With the miserable state of the economy today, some are desperate to find ways to attack their debt. People want to avoid bankruptcy or losing their home and savings. The sad reality for many is that bankruptcy and foreclosure are the only events on their financial horizon.
In order to attack your debt and free yourself from financial woes, you need to be disciplined. It’s going to require some creative use of existing resources and changing the way you approach debt reduction.
Change Habits And Attack Your Debt
For those with large amounts of credit card debt, it can be difficult to attack your debt. It can be a struggle to find any extra money to pay even the minimum balance on your credit cards. But a little effort can go a long way.
You have to be determined if you want to attack your debt. Your efforts can set aside extra cash for paying more than the minimum on at least a few credit card balances.
But this will entail some lifestyle changes. Reduce the amount of money you spend on convenience such as fast food. Give up dining out and luxury weekend dates. Changing how you spend can free up small amounts of cash. That in turn can be used to pay more than the minimum on credit cards.
What about downsizing your car? Taking public transportation more often? Imagine the money you could save by not having to fill up your gas tank every week!
Living beyond available means is probably the most common way many people get into debt in the first place! Lean towards a simpler way of life. Not only will you pay off your debt faster, you may even learn to appreciate the freedom simplicity offers.
Get A Low Interest Credit Card, Or No Credit Card At All
Another method for reducing credit card debt is to shift the balance from your high interest card to a low interest one. Beware though! Credit card companies are catching on and imposing fine print penalties for trying to carry over debts.
Shifting balances from higher interest cards to lower interest cards is one way to reduce monthly payments. This process is called making a balance transfer.
But, consumers must use this process carefully now. Credit card companies are now offering introductory 0% interest for six, eight or twelve months. But there's fine print that consumers often miss.
Little known to most consumers, there are now catches involved with that 0% introductory rate. They often require consumers not to transfer their balances to other cards for a period of time longer than the introductory rate.
Shifting balances from high interest cards to new no interest cards is great, as long as consumers follow the rules. If not, consumers can often find themselves in a worse situation than before.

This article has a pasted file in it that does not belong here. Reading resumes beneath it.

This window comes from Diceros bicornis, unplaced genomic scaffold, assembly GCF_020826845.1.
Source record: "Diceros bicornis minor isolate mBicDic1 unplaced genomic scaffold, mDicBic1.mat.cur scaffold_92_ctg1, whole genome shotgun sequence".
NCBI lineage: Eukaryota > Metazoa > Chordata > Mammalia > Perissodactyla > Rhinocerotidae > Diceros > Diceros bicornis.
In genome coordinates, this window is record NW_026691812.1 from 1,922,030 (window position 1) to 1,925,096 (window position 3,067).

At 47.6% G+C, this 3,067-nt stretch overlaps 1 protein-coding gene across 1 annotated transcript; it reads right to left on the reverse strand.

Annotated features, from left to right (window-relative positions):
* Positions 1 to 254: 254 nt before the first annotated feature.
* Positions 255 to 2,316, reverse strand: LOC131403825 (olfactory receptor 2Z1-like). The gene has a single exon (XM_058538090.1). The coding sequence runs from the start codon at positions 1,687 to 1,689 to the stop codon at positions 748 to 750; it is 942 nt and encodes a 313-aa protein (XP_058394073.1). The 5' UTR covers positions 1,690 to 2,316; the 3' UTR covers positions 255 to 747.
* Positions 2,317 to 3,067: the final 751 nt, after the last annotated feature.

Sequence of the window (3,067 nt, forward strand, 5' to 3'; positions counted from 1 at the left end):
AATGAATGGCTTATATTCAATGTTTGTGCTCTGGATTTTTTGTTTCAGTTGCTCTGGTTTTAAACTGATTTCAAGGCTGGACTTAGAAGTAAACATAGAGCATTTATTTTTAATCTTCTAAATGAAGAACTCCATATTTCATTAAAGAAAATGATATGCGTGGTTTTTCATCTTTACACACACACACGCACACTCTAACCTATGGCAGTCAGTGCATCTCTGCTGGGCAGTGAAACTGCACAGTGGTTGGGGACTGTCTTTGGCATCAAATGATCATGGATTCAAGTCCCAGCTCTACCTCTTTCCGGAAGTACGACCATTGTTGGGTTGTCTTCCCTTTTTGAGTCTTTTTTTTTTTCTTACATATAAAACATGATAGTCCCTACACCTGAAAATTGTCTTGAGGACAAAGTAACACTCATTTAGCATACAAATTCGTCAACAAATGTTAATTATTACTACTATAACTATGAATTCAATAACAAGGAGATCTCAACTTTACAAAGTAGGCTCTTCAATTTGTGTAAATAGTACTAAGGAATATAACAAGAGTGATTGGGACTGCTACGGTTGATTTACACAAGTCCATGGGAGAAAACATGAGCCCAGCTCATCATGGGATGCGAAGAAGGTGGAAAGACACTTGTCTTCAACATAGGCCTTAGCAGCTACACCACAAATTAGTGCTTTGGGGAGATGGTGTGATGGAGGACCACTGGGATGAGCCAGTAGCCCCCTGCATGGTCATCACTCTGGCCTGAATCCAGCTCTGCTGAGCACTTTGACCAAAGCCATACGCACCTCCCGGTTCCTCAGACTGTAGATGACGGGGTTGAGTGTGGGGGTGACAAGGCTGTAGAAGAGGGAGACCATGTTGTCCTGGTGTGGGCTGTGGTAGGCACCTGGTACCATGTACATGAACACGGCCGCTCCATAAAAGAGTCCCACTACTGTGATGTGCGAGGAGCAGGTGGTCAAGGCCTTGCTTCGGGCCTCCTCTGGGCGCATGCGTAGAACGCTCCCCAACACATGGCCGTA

Transferring balances frequently, or “card-hopping”, can incur significant penalty interest fees if not done correctly. You have to be able to act responsibly with your finances. Borrowing money to borrow more money can be detrimental if you aren't careful.
Do you want to transfer debt to a low interest card, from a high interest card? Choose the card carefully. At least get an airline miles card, or any other benefits type card for that matter. This can allow for travel and vacations without costing a significant amount of ready cash.
Attack Your Debt With The Big Guns
Other options for bringing down your debt could be taking out a home equity loan. In addition you could cash out a 401K, take a loan against a life insurance policy, or borrow money from friends and loved ones.
However, these options are not ideal. Plus, they are often out of reach for most consumers in serious financial trouble.
At that point, you should look into trying to settle your credit card debt, for less than the total owed. You can try renegotiating the balances on credit cards and loans directly.
Not all credit card companies are going to go for this, especially if the consumer has chronic late payments or overcharges. But, if the majority of your payments are on-time and within their credit limits, debt settlement can be a great alternative for reducing balances and interest on debt.
If renegotiating does not work, often the threat of bankruptcy will force the credit card company’s hand to reduce the balance or interest on a card. Credit card companies don't want consumers to default on their debt. When that happens, they rarely get paid anywhere near the balance due in a bankruptcy settlement.
If all else fails, or the debt amount is too extreme, bankruptcy may be the only option. Prior to filing for liquidation or restructuring, you should exhaust every other method available, both common and uncommon.
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